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Monthly Archives: February 2007

The JRB March ’07 Newsletter!


[You know, you can get this delivered directly to your home e-mail. Just type your address into that little white box on the home page! Or you can just read it here, I guess, if you think that’s fun. Whatever, it’s your life.] Welcome back to the fold, believers. Below: a very special event in Los Angeles on March 11, a week of concerts in New York April 4-8, and other fun news! To begin with: All right, 13 is over, back to the old grind (and the old grand). For those of you who didn’t get to see it,Read More »

“Parade” Comes to London Autumn 2007


Read here. The musical Parade is coming to London, where it will receive its West End premiere at the Donmar Warehouse. The production will be directed and choreographed by Rob Ashford and will open on 24 September following previews from 14 September. Also on the Donmar’s summer slate are revivals of Harold Pinter’s Betrayal, directed by Roger Michell (as previously reported), and a bill of absurdist plays by N.F. Simpson and Michael Frayn, to be presented under the umbrella title Absurdia and directed by Douglas Hodge, who is a newly appointed associate director of the theatre. Parade, which opened onRead More »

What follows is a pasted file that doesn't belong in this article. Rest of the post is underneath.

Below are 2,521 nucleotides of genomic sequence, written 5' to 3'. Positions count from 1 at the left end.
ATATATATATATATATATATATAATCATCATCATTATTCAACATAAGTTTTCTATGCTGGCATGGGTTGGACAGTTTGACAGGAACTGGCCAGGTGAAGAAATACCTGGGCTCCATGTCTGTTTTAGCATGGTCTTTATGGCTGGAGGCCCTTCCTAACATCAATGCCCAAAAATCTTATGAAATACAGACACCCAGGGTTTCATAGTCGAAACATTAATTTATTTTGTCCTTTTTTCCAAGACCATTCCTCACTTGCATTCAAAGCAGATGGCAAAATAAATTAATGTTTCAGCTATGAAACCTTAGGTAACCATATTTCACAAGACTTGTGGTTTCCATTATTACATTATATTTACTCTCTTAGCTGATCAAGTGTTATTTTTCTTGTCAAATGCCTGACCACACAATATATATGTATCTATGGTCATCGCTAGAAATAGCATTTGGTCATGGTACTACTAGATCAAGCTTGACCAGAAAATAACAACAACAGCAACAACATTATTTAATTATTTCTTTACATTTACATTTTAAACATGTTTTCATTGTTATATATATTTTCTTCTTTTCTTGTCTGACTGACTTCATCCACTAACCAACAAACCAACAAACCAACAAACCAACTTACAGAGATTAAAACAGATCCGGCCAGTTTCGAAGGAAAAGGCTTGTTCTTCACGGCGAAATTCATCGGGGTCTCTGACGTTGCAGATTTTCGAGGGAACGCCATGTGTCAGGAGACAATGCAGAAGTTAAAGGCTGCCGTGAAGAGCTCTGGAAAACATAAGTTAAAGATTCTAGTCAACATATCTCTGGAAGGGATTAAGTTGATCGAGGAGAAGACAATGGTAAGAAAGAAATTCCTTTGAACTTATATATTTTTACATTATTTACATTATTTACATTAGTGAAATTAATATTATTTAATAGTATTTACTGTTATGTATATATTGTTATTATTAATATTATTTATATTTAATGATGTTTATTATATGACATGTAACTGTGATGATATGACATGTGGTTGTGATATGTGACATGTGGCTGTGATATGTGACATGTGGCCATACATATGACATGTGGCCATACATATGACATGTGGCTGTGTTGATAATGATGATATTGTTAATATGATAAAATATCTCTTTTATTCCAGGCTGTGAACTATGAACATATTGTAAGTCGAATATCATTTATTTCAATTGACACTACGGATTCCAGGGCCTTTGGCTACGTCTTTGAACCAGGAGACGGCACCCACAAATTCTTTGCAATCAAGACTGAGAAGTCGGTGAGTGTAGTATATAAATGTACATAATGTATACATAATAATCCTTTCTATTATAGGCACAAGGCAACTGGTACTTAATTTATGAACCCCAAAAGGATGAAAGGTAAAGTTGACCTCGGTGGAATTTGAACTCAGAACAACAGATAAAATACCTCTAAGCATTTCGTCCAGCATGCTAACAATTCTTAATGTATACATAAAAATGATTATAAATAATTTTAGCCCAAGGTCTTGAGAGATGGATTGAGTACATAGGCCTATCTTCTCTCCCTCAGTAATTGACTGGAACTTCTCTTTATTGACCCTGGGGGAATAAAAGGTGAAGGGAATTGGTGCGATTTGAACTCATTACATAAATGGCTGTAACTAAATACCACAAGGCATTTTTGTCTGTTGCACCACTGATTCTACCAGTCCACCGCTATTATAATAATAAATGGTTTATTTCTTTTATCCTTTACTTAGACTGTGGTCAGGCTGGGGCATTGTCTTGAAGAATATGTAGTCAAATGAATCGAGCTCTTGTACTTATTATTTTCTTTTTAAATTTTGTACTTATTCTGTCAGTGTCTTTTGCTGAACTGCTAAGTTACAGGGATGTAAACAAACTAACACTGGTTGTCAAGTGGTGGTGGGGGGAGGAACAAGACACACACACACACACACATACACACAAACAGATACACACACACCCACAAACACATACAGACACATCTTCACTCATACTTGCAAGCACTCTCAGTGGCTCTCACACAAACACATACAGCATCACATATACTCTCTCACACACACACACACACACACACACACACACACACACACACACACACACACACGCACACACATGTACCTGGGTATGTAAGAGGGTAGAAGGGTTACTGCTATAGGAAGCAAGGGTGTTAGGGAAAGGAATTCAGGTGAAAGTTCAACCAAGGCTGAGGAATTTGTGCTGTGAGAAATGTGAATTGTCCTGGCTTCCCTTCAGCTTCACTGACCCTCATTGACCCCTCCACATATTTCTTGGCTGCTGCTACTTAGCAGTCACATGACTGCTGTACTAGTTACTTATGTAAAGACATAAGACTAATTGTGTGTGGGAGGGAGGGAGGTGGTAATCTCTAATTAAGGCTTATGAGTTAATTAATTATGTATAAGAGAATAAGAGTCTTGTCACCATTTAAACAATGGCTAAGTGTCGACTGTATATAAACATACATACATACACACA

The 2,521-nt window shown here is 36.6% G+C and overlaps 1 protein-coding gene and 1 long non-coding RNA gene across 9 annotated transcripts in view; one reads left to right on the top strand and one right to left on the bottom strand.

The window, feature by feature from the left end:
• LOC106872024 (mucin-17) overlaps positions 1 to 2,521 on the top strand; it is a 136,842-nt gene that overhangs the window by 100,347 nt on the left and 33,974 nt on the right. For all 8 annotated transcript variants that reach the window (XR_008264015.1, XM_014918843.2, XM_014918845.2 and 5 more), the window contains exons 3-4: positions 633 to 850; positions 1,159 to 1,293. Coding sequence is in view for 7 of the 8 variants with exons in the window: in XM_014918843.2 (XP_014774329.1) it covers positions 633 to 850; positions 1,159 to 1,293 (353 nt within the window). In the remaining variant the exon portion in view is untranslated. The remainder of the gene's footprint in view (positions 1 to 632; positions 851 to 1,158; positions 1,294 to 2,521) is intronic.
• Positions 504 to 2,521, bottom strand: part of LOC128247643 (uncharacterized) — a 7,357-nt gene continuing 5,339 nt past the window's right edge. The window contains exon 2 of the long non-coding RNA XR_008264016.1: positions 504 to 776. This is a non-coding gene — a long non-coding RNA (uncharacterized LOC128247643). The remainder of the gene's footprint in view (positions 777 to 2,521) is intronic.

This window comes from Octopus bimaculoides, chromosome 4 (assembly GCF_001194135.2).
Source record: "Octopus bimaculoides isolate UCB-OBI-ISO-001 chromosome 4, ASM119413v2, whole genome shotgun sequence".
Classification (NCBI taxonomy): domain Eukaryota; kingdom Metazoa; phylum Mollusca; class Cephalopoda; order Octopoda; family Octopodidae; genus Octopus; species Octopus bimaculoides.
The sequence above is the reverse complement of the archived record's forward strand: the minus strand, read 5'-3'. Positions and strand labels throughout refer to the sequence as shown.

American Theatre Magazine interview: “Getting Over It”


Zachary Pincus-Roth’s article would be here if the TCG people wanted you to read it online, but they don’t, so instead you’ll have to go buy the magazine to read it. Unless you happen to read it somewhere else. JASON ROBERT BROWN: Getting Over It His first new musical in four years is steeped in teenage turmoil By ZACHARY PINCUS-ROTH American Theatre Magazine, February 2007 Everyone knows Jason Robert Brown is a wildly talented songwriter. His personal reputation is a different story. When asked about what kind of guy he is, his past collaborators tend to give similar responses. “HeRead More » Interview: “Popularity Contests” (2/13/07)


Mollie Wilson’s article here. Popularity Contests Composer and lyricist Jason Robert Brown hasn’t always had an easy time fitting in. Neither have his characters. By Mollie Wilson “I gotta tell you, Rabbi, when you’re a geek, it’s the loneliest thing in the world,” sings Evan, the teenage protagonist of composer and lyricist Jason Robert Brown’s new musical, 13. Transplanted from New York City to Indiana in the wake of his parents’ divorce, 13-year-old Evan is anxious to establish a new identity. He’s the only Jew in school, and as far as he’s concerned, the most important detail of his approachingRead More »



Or at least Stephen Holden does. Julien Jourdes, the photographer from the New York Times, also took this photograph and posted it on his blog. (I know I should have made it smaller for this page, but it’s too beautiful to shrink down.) It was a very emotional and draining concert. Benanti sang gorgeously, and Rozz was unbelievable at bringing “Stars and the Moon” and “Mr. Hopalong Heartbreak” to life in a very new way. We all sang “Hear My Song” at the end, which I dedicated to all of us onstage who had lost a loved one in theRead More »